Homeostasis refers generally to a static state of the body's physiological systems. The body has so many different types of systems that it may be homeostatic in some regards and off balance in others. Generally, homeostasis and disease are inversely related. When the body is fighting disease, it is usually out of balance. There do exist situations in which the body may be in balance and still have a disease, though this is usually reserved for cases of chronic disease.
Disease can be thought of as an irregularity of the body that poses a threat for harm. It comes in many forms — sometimes pathogens like viruses or bacteria cause disease, while other times genetics are to blame. There are instances in which disease can be rather ephemeral and other hopeless cases of diseases that may last a lifetime. Thankfully, modern medicine has come up with many ways to combat disease, although there are still many medical limitations.
The term homeostasis can be broken down into roots for better understanding. Homeo means similar and stasis, a derivative of static, refers to the act of standing still. Put together in terms of the body, this word describes a steady rhythm of orderly function. Steady state, which is similar and often confused with homeostasis, is different.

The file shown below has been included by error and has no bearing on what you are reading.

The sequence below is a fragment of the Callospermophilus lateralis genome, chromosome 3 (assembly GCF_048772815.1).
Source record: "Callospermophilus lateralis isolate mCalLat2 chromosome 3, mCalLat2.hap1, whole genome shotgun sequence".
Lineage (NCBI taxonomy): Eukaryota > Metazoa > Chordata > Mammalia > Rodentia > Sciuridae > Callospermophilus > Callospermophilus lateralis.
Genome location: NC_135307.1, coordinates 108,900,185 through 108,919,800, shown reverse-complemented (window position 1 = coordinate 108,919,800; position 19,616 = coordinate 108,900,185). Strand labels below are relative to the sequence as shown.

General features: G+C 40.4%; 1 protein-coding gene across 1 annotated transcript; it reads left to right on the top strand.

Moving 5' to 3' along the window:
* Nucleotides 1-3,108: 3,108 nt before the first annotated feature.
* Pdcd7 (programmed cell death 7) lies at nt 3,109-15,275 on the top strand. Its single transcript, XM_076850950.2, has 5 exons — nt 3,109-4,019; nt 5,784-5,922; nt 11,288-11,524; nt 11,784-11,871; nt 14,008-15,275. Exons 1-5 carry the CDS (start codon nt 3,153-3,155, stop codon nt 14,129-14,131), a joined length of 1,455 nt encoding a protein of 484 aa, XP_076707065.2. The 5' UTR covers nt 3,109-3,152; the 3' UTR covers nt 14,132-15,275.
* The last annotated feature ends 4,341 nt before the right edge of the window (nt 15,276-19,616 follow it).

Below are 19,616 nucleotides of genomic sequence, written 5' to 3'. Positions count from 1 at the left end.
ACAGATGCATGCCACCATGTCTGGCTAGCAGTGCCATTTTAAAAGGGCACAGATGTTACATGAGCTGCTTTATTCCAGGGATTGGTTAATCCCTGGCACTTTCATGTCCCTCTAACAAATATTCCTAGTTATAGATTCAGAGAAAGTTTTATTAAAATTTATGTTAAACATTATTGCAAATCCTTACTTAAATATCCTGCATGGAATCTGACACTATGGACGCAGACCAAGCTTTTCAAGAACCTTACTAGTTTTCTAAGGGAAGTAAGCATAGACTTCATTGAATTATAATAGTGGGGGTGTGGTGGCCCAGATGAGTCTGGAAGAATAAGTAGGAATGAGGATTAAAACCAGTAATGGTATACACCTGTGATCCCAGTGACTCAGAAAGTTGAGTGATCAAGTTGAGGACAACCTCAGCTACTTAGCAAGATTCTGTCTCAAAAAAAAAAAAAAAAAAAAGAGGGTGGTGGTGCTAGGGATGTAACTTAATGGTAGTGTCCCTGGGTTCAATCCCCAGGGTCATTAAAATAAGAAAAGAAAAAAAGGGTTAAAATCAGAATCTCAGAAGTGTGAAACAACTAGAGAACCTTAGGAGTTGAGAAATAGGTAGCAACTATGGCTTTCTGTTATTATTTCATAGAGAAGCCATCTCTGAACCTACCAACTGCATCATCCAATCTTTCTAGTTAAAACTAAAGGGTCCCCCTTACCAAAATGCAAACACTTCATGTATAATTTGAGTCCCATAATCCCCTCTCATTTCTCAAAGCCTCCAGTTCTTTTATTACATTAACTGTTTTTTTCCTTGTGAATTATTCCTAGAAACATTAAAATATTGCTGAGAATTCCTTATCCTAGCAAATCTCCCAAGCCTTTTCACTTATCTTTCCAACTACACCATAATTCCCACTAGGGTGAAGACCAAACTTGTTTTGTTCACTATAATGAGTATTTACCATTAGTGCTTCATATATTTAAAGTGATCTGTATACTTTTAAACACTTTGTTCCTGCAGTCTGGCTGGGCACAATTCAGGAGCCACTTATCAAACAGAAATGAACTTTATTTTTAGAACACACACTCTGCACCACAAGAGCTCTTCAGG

Steady state refers to a controlled, static state, but it is elevated above the norm. An example of this would be a long-distance runner settling into a training jog. After the initial increase in cardiovascular function is accounted for, it remains steady for a long period of time while the run continues.
Disease requires immediate action of the body to prevent harm. Homeostasis and disease are not friends — they do not like each other. The body needs to act quickly to fight the causes and effects of disease, and this requires a boost in many systems. Sometimes, this boost may be cardiovascular, but other times, different somatic systems may be called to the plate.
The exception to this rule is in the case of chronic disease. Many chronic diseases, such as diabetes, take place over long periods of time. They may be dormant, sometimes showing little harm, or very active and life threatening during other phases. When dormant, homeostasis and disease can actually coexist, surprisingly. When active, however, it is back to usual for homeostasis and disease, avoiding each other at all costs like the enemies they were meant to be.